Appeals court ruling
On September 4, 1981, reversing the district court's ruling, the appeals court held that the term "member" set forth at Section 441b(b)(4)(C) "...necessarily includes those individuals solicited by NRWC.... " The appeals court concluded that the district court's definition of "member" was "...so narrow that it infringes on associational rights." The court noted that two identifiable public interests served by the Act (i.e., to eliminate the appearance or actuality of corruption in federal elections and to prevent coercive contributions) were not served by restricting the solicitation activities of a nonstock corporation organized solely for political purposes. The court found that, "as to the first interest, we believe that solicitation [alone] will neither corrupt officials nor distort elections." As to the second interest, the court found that "...the individuals from whom NRWC solicits contributions, unlike employees of a corporation or members of a labor union, clearly are not subject to coercion." In the court's opinion, the NRWC operation, "ensures that NRWC accurately identifies and solicits only those individuals who share a similar political philosophy and who have evidenced a willingness to promote that philosophy through support of the Committee."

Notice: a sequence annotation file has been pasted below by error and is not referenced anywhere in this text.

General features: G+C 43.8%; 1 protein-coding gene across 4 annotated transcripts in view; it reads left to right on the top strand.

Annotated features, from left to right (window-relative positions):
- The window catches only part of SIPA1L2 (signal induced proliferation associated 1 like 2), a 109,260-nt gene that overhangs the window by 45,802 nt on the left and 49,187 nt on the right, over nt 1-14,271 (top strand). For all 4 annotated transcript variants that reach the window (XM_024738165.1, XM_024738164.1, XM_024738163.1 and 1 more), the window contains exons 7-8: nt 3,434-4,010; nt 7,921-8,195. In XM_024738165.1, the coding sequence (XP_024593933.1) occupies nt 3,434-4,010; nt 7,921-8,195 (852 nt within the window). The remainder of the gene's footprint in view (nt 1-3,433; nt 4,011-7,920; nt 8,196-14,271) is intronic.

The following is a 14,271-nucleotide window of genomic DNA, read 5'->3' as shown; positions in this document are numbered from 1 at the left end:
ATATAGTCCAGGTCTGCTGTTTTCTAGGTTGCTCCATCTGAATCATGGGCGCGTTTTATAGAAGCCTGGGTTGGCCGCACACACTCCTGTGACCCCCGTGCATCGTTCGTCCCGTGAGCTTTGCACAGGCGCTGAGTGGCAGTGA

On October 19, 1981, the Commission filed a petition with the appeals court for a rehearing of the case and a suggestion for an en banc rehearing. On November 13, 1981, the U.S. Court of Appeals for the District of Columbia Circuit, sitting en banc, denied the FEC's suggestion for a rehearing of National Right to Work Committee, Inc. (NRWC) v. FEC (Civil Action No. 80-1487). On December 15, the Commission voted to petition the Supreme Court for a writ of certiorari.
Supreme Court's ruling
In rejecting the appeals court's reasoning, the Supreme Court held that the persons solicited by NRWC were insufficiently attached to the corporation to qualify as members under Section 441b(b)(4)(C) of the Act. In this regard, the Court noted that the legislative history of Section 441b(b)(4)(C) indicated that members' of nonstock corporations were to be defined, at least in part, by analogy to stockholders of business corporations and members of labor unions. The analogy to stockholders and union members suggests that some relatively enduring and independently significant financial or organizational attachment is required to be a member' under 441b(b)(4)(C). The Court found that those individuals solicited by NRWC through "random mass mailings" failed to meet this membership requirement. Among other things, NRWC's solicitation letters did not mention membership, its articles of incorporation disclaim the existence of members, and members play no part in the operations or administration of the corporation. Consequently, the Court found that the respondent's arguments would, "virtually excise from the statute the restriction of solicitation to 'members'.... and would open the door to all but unlimited corporate solicitation."